|My home office, with the black|
Dogmatics on a middle shelf.
My teaching and writing careers took other directions than the Barthian theologian I considered becoming. While in Flagstaff, I accepted a part-time teaching position in world religions, a subject that has been an integral part of my career. But at the same time, Barth's famous saying about reading the Bible with an eye on contemporary issues (a Bible in one hand and a newspaper in the other) became a guiding principle in all my curriculum writing. I still like to take down those black volumes, follow Barth's arguments, and think about the content of those small-print sections. I hope someday to write another book that delves into the Dogmatics.
Visiting Barth's hometown of Basel had never been on my bucket list, but this trip provided a nice opportunity, especially since Basel turned out to be such a great place. But where was Barth buried? How does one find his grave? Luckily, I found this website which provided excellent directions for finding the family grave. I also checked Eberhard Busch's biography, a book I've had since div school days.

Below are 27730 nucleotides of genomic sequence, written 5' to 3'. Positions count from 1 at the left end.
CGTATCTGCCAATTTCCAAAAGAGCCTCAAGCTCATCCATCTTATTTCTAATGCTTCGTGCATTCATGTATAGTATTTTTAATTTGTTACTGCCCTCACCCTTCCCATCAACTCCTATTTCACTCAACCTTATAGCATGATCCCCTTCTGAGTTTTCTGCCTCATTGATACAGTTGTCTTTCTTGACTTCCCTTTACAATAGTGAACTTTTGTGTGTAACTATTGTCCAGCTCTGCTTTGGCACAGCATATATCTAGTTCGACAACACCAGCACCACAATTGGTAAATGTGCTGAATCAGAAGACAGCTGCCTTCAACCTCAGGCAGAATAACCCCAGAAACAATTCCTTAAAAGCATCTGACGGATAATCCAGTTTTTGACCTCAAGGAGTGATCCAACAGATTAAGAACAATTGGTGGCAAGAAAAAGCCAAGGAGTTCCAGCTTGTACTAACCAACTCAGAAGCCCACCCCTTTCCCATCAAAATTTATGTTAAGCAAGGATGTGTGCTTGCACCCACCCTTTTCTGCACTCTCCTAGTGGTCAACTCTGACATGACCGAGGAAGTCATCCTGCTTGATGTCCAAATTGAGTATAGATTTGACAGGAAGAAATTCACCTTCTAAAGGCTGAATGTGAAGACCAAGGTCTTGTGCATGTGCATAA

Just as that website indicates, the way there is the # 31 bus from Schifflände station in the city center. (Beth had found us a wonderful hotel, the Schweizerhof, opposite the train and bus connections.) The 31 bus takes you to the gate of the cemetery, the Friedhof am Hörnli. Beth and I walked and walked back to Section 8; the day was in the 80s, but at least some areas were shady. The interesting grave stones around the Friedhof, so different from American styles of stones, kept us fascinated as we progressed to the grave.